"If Democrats don't figure out a way to negotiate, then the DACA program will end and that's not an outcome I think anybody would like," said Sen. John Cornyn of Texas, the second-ranking Senate GOP leader. "But they will be responsible for it."
Even that March 5 date was in doubt, according to No. 2 House Democratic leader Steny Hoyer of Maryland, who's been meeting with other leaders. He said Wednesday that Republicans suggested Trump could extend that deadline, though a congressional GOP aide said he was unaware of that.
The urgency of the March 5 deadline was also blunted by a federal judge's decision to temporarily block the end of the DACA program. As a result, U.S. immigration authorities resumed accepting requests to renew DACA permits, which provide recipients permission to live and work in the country.
Trump has proposed a 10- to 12-year track to citizenship for around 1.8 million younger immigrants protected by DACA or eligible for its guarantees. That's enraged GOP conservatives.
"The heartburn is the amnesty component," said Rep. Mark Meadows, R-N.C., leder of the hard-right House Freedom Caucus, referring to Trump's offer of citizenship. He said that plan needs "a few adjustments that may be major" before it could pass the House.
Trump also wants $25 billion for border security including his prized wall, a campaign pillar he promised Mexico would finance. He would end a lottery used to encourage immigration from diverse countries including African nations and redistribute some of those visas to applicants with high-skilled jobs.
He would also limit relatives that immigrants could sponsor for legal U.S. status to spouses and minor children. He calls that "chain migration," a term immigration advocates find nearly as offensive as the idea of barring them from helping parents, siblings and other relatives.
"We will not reach agreement as long as he wants to attack the very underpinning of legal immigration. My sister is not a distant relative," said Rep. Luis Gutierrez, D-Ill., a hard-line pro-immigration advocate.
GOP lawmakers were also wary of changes Trump would make, such as potential curbs on visas that allow temporary agriculture or seasonal workers into the U.S.
"I favor legal immigration, I want to eliminate illegal immigration," said Sen. Mike Rounds, R-S.D. He said Trump's proposal was "a good first step" and added, "Let each of the two houses do their work."
The conservative-leaning Cato Institute has called Trump's proposals "draconian restrictions on legal immigrants" that would exclude nearly 500,000 legal immigrants annually, cutting their numbers by nearly 50 percent.
Without a deal, Democrats risked a backlash from liberal voters furious about any failure to protect the Dreamers. Republicans were wary of letting deportations begin in a year in which they'll be defending Senate seats in Nevada and Arizona, swing states with high Hispanic populations.
The Flagstaff City Council wants the transect zoning districts remapped, and they want it soon before another Hub comes along.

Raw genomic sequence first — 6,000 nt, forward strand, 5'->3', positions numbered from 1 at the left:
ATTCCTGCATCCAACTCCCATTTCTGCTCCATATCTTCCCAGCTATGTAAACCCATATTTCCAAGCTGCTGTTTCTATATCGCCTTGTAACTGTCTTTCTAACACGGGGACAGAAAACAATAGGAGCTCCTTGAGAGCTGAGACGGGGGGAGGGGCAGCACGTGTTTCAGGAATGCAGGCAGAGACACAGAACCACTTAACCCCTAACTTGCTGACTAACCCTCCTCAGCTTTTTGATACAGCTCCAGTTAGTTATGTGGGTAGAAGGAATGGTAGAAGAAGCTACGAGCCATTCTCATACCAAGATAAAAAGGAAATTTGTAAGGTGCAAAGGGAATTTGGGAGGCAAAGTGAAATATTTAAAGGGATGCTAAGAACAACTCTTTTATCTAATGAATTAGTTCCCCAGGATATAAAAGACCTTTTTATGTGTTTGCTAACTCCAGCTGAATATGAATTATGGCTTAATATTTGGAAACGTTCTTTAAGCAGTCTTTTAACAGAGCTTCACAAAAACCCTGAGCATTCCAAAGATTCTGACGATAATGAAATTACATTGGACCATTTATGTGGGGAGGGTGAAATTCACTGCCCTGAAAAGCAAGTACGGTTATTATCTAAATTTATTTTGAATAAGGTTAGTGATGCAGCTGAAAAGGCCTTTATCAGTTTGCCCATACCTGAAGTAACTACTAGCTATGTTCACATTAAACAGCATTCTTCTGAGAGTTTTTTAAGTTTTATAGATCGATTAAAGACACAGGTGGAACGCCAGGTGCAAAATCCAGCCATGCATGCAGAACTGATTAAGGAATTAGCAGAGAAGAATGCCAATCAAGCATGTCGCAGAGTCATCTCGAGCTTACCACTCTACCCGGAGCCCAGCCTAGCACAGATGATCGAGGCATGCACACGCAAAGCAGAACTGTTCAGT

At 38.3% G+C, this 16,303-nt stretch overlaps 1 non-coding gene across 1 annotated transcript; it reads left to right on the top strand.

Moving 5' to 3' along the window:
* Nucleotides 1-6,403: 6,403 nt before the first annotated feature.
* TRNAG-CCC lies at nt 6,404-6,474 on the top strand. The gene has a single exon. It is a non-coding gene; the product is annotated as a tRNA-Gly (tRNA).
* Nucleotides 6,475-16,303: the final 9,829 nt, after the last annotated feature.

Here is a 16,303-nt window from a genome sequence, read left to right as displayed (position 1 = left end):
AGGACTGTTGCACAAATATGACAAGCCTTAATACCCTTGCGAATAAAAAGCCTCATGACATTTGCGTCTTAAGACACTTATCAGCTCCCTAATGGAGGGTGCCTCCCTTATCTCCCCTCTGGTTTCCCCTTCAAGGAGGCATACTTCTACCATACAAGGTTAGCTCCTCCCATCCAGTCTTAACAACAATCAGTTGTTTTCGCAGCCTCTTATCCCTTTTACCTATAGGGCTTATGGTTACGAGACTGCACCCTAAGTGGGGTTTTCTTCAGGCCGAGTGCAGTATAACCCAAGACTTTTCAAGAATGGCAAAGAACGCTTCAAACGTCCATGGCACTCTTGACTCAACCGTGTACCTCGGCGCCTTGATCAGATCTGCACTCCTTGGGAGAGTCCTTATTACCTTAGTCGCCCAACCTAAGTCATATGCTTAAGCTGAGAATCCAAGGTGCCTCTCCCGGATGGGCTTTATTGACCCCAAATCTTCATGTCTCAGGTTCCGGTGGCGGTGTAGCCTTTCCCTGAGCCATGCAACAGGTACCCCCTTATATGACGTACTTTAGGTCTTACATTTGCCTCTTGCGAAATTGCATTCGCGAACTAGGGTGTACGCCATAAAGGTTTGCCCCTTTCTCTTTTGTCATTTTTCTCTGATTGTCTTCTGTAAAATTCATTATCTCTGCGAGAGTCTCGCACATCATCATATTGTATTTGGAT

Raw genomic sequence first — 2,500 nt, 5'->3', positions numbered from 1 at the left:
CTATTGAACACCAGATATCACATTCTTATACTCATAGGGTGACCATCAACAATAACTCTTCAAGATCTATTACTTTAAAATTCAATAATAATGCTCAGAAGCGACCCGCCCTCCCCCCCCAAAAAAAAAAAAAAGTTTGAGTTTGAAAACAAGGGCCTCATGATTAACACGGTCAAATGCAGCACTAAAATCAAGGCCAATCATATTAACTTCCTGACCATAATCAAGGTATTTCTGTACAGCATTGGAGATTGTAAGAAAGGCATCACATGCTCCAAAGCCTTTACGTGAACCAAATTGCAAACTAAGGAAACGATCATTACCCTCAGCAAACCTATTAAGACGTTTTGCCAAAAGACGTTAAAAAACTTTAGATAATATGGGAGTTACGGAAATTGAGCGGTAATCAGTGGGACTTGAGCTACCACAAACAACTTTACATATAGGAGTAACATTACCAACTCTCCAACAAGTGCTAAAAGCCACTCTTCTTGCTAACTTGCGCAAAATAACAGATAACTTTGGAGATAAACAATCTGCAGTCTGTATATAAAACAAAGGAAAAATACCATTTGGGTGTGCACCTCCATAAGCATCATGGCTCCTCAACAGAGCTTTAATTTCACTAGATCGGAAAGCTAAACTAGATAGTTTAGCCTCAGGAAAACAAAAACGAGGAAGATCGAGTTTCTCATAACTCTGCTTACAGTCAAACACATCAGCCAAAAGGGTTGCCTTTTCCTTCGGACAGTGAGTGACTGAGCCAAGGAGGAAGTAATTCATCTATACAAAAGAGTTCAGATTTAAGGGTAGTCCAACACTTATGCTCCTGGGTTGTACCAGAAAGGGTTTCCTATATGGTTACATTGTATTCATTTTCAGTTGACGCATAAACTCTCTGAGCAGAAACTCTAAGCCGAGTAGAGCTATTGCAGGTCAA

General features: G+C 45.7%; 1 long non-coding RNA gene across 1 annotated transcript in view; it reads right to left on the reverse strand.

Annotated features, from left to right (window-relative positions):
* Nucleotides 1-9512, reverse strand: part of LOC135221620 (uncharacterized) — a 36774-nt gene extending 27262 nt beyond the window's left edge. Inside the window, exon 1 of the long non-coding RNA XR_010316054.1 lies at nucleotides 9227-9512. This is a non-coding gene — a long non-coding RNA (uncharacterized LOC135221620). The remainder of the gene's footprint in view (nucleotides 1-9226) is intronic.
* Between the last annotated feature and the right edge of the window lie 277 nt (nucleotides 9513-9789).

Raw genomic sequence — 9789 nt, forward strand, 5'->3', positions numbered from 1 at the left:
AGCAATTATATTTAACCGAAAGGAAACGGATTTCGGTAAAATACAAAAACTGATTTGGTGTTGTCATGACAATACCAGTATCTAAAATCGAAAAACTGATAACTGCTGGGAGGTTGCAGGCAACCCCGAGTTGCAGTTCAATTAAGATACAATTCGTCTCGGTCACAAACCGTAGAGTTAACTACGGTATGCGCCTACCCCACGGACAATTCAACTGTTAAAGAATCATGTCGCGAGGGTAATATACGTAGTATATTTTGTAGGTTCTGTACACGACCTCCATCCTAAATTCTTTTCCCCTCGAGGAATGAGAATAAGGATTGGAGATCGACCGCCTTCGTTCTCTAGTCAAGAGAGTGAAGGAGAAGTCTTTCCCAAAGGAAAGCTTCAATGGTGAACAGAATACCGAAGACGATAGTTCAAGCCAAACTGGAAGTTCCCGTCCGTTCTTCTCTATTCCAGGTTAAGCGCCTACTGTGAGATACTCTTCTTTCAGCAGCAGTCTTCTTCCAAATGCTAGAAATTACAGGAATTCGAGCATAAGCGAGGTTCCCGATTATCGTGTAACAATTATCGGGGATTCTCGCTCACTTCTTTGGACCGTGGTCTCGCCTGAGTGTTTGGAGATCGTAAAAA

That was the message directed at city staff Tuesday night when asked about the council’s priorities for the community development department.
Several members of the council voiced their support of moving the remapping process to the forefront of Zoning Code Manager Brian Kulina’s priorities, a sentiment echoed by members of the public.
“I think we made promises to the community about the mapping,” Councilman Charlie Odegaard said at the meeting.
The issue was originally brought up during the first phase of amendments to the city’s zoning code, designed to address concerns that stemmed from the construction of The Hub, an apartment complex oriented to Northern Arizona University students that many community members contend is out of scale and inappropriate for its location. A Superior Court judge ruled that such a building is allowed in the zoning districts that encompass The Hub’s location.
The Hub spans two zoning districts. One of the districts, called T4, is designed to “reinforce established neighborhoods and to maintain neighborhood stability in walkable urban areas, while allowing such areas to evolve with the integration of small building footprints and medium density building types,” according to the zoning code.
However, members of the council and the public have suggested some areas that are zoned T4 should actually have been given the T3 distinction, which the code says “is intended to preserve and build upon the existing pattern of development. New development, renovations, and additions should therefore be in character and scale with existing valued patterns.”
Recalibrating the zones to make the allowed uses more comparable to existing ones was already listed as a next step for the zoning code changes. However, city staff suggested the process could start after the Southside specific plan gets completed and adopted, which is projected to be in April 2019. The council instead directed city staff to work on bringing forward the remapping process in tandem with the specific plan for the neighborhood.
Marie Jones, the chairwoman for the community advocacy group Stand Up for Flagstaff and a member of the Planning and Zoning Commission, expressed her support for the effort to edit the zoning map, and said the public input process should be formalized.
“The public engagement process tends to be pretty inconsistent and at times, not very meaningful,” Jones said, adding she felt sometimes the perception seems to be public engagement will slow the project down, which she said is not the case.
Jones and Charlie Silver, another member of Stand Up for Flagstaff, said they also would like the city to prioritize creating a design review board or committee, which Flagstaff has had in the past and is common in other cities, including Phoenix, Mesa, Scottsdale, Gilbert, Tucson and several others in Arizona.
The city will also prioritize amendments to the regional plan and create several specific plans in the upcoming years.
In a presentation at the meeting, Comprehensive Planning Manager Sara Dechter suggested the council prioritize the major plan amendment associated with Proposition 413, which was passed by voters in November and required 300 acres of land near Buffalo Park be rezoned as open space. The steps to rezone the land are already complete, but the city’s regional plan still shows some of the land as areas for possible employment.